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31. [67]

About this time a little later than he himself would approve, Cnaeus Pompeius, greatly against the will of those men who by their own contrivances and by false alarms had turned away the inclination of that most virtuous and gallant man from the defence of my safety, awakened again that habit which he had of devotion to the cause of the good government of the republic, which had been, I will not say lulled asleep, but a little checked and blasted by some sort of suspicion. That man, who by his virtuous valour had subdued the most wicked of citizens, and the most active of foreign enemies, and the mightiest nations, and kings, and savage and hitherto unheard-of tribes, and a countless host of pirates, and also the slaves; who, having put a happy end to every war by land and sea, had made the boundaries of the empire of the Roman people co-equal with the extent of the world; would not allow that republic to be overturned by the wickedness of a few men, which, he himself had repeatedly saved, not only by his counsels, but even by his own blood; he came to the succour of the public cause; he resisted the remainder of those men's measures by his authority; he addressed to the authorities complaints as to what had already happened. [68] Some inclination towards a better state of things appeared to arise. The senate, in a full house, passed a decree respecting my return, on the first of June, without a single dissenting voice, on the motion of Lucius Ninnius, whose good faith and virtue never wavered in my cause. Somebody of the name of Ligus, some obscure fellow, some contemptible addition to my enemies, interposed his veto. The affair and our cause were now in such a state that we seemed to look up, and to be coming to life again. Whoever had had the slightest participation in the wickedness of Clodius as connected with my sufferings, wherever he came, or in whatever trial he appeared, was sure to be condemned. Not a man was found who would admit that he had given a vote against me. My brother had departed from Asia, with every appearance of mourning, but with far deeper grief at his heart. As he came towards the city, the whole city went forth to meet him with tears and groans. The senate was speaking with unusual freedom. The Roman knights were constantly meeting. That excellent man Piso, my son-in-law,1 who was not allowed time to receive the reward of his affection, either from me or from the Roman people, kept beseeching his relation to give him back his father-in-law. The senate refused to entertain any proposition whatever till the consuls had made a motion concerning me.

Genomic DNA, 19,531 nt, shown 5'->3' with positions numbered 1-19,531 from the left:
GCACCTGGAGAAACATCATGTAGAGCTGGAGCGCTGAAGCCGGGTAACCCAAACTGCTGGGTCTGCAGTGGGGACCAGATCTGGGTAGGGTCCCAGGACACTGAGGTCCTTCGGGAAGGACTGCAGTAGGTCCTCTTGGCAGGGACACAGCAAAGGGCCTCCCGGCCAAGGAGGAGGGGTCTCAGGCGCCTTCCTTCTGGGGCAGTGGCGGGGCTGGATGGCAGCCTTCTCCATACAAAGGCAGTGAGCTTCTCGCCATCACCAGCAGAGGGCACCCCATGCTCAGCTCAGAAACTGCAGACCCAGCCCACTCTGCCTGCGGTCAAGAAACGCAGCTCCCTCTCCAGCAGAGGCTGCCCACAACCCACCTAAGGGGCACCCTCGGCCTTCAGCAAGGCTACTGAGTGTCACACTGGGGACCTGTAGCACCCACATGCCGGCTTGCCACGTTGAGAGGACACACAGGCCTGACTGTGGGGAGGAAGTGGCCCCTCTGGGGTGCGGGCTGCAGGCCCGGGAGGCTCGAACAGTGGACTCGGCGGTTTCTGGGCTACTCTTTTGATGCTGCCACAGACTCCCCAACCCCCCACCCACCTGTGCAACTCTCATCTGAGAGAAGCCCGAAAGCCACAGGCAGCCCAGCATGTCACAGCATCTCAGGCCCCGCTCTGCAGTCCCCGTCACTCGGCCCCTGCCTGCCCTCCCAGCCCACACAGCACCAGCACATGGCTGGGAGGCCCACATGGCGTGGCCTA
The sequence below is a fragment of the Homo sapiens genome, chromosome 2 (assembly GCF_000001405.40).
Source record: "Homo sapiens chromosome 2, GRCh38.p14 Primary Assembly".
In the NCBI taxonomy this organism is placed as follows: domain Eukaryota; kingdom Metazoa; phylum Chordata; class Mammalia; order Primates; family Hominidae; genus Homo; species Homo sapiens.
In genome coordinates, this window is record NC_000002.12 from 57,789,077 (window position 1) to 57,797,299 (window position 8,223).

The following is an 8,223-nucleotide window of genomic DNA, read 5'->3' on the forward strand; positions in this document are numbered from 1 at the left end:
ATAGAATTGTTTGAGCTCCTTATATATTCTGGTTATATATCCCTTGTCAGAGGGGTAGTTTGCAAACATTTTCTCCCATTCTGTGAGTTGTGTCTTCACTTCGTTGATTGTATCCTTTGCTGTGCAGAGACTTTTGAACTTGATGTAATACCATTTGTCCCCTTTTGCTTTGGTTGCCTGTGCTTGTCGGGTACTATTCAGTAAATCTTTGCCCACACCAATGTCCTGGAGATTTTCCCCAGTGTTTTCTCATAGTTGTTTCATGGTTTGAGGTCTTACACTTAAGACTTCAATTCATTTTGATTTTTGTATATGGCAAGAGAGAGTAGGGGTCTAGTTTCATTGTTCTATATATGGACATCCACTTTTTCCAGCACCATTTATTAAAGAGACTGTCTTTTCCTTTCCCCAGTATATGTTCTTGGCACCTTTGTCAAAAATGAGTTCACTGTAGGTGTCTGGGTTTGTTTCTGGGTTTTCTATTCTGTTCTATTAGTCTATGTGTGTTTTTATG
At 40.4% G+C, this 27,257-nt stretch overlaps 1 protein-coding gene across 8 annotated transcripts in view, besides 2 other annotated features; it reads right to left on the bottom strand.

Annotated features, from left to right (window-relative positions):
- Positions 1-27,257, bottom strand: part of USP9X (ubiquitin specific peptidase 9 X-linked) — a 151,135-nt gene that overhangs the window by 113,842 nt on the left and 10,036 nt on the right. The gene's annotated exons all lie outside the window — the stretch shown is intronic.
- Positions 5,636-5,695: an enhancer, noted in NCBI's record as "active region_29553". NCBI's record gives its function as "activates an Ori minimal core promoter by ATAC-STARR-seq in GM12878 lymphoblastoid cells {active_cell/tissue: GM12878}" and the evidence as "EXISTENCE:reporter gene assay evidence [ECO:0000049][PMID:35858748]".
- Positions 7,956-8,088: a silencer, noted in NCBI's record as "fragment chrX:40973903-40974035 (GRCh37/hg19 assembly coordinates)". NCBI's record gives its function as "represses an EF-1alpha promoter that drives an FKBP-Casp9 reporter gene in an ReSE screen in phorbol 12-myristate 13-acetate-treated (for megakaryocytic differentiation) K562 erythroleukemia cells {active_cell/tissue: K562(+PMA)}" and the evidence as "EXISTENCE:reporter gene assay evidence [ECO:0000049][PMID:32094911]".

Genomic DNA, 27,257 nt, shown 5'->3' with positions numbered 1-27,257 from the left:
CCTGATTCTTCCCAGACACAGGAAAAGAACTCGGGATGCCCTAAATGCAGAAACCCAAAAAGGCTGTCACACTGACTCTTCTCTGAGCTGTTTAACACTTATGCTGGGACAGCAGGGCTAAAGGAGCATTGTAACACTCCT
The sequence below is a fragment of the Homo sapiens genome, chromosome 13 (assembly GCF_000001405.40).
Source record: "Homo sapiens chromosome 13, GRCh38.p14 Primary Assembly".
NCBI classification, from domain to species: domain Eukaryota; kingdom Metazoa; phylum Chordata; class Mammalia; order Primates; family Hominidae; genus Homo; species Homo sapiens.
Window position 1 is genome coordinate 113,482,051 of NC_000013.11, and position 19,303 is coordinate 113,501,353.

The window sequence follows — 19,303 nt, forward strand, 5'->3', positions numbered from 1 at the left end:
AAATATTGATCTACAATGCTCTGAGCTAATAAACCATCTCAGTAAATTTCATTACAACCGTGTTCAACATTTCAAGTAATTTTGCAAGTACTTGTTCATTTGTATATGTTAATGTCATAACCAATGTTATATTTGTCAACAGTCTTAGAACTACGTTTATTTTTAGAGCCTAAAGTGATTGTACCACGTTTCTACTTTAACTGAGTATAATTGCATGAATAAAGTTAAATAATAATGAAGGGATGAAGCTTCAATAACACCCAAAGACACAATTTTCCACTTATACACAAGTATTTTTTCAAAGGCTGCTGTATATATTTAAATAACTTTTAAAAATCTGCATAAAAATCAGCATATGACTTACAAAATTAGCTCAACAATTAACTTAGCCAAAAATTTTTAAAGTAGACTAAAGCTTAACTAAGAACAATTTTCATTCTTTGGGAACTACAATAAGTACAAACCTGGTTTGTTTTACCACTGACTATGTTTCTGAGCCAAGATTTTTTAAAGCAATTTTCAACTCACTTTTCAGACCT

1 He was dead.

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